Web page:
A couple of years ago, Steve Ballmer talked about in his email to customers how Microsoft can do a better job of serving its customers. One of the ways we did this was through the creation of the Security Development Lifecycle (aka SDL) in 2004, which helps to improve the security, privacy and reliability of the company’s software. Today I shared with one of our teams today the links to Steve Lipner’s book on The Security Development Lifecycle and an overview of the Microsoft SDL.
In addition to the SDL, I thought that I should also reference a couple of the following available documents on how a couple of our largest product groups integrate the voice of customers at key touch points throughout the software development lifecycle.
Integrating customer feedback during the Windows 7 dev cycle was critical to its success. As you’ll read in this post, the need to include the voice of the customer starts before we’ve written any code, with feedback from our OEM and ODMs, consumer and commercial accounts at all levels. When you have a product like Windows that serves such a large set of customers, we work hard to ensure that the OS release serves the broadest set of needs.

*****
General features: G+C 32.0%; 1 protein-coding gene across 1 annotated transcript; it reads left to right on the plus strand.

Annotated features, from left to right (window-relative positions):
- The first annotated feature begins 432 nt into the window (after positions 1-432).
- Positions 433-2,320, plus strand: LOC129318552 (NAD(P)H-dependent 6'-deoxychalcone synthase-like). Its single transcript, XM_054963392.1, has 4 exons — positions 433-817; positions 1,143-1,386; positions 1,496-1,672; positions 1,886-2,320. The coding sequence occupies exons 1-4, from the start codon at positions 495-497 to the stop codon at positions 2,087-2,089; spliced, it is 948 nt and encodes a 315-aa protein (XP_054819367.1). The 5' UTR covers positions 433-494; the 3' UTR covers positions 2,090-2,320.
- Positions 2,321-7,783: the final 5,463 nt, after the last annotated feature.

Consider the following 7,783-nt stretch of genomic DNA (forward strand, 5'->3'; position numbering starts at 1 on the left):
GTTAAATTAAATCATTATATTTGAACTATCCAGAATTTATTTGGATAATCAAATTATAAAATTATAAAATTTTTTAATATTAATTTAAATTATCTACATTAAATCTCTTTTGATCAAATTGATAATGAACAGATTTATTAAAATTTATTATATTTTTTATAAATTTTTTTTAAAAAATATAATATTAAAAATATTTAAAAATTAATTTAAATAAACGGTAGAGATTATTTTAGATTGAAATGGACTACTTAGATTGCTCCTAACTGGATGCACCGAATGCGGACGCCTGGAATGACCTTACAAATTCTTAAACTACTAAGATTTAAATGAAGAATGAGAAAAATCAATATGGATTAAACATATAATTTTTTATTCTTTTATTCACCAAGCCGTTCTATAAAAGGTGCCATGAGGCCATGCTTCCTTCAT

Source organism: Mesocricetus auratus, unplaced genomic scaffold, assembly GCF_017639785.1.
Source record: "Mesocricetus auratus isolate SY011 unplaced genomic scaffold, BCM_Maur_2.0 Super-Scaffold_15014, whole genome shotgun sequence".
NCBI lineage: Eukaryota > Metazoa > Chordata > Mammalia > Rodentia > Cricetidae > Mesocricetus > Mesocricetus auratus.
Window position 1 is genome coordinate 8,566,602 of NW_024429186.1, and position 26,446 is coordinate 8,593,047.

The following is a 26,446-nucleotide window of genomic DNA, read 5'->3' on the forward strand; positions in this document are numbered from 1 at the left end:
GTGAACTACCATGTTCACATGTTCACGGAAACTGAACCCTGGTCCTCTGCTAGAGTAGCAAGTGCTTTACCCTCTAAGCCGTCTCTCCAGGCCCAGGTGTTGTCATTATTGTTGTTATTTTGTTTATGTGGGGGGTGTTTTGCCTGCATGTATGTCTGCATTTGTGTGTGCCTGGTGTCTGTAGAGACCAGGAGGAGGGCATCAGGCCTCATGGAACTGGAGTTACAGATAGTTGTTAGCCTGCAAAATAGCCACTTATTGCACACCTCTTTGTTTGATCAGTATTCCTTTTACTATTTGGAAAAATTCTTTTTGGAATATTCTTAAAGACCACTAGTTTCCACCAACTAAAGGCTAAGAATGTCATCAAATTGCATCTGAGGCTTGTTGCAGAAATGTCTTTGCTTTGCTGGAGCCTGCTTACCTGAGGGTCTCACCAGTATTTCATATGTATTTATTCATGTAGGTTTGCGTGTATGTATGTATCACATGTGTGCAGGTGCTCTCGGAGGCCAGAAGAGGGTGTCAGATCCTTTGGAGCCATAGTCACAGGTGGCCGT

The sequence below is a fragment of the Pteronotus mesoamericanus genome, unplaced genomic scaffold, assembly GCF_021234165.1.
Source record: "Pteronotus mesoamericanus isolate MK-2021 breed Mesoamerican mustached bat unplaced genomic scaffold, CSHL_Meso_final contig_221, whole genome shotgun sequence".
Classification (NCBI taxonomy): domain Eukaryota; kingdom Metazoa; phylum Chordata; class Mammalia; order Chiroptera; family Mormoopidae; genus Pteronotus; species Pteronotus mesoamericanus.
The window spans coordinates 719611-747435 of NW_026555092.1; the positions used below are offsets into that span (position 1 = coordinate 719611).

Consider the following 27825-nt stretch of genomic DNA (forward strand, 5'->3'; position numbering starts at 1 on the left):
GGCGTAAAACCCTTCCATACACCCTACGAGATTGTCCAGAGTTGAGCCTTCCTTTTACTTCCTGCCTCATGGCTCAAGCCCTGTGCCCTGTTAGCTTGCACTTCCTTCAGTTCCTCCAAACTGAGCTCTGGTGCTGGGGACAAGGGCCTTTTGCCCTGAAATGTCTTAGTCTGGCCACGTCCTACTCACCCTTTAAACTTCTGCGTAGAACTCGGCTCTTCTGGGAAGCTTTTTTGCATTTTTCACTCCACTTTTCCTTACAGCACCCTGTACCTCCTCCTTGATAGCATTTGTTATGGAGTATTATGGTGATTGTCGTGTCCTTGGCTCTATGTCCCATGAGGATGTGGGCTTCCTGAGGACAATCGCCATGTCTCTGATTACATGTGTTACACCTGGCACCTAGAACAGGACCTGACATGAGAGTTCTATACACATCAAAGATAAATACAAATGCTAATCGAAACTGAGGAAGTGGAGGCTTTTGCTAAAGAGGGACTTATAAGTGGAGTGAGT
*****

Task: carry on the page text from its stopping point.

During the Windows 7 development cycle, we featured in this post an overview of the Windows Feedback Program that allow us to bring the voice of the customer into the development process. And a practical application of how we use CEIP was provided in this post when we considered how to approach and present UAC in Windows 7, by examining customer feedback and telemetry. (You can also find more info here on the CEIP )
Given that we RTM’ed Microsoft Office 2010 has RTM’ed (more on this at http://blogs.technet.com/office2010/) let me also shine the light on that team: see Shawn Lipstein’s post on the Office engineering blog gives you such great insight on how our usability labs in the CEIP impacts the drive research and insight into everything we do.
Also available via http://bit.ly/9rCgh7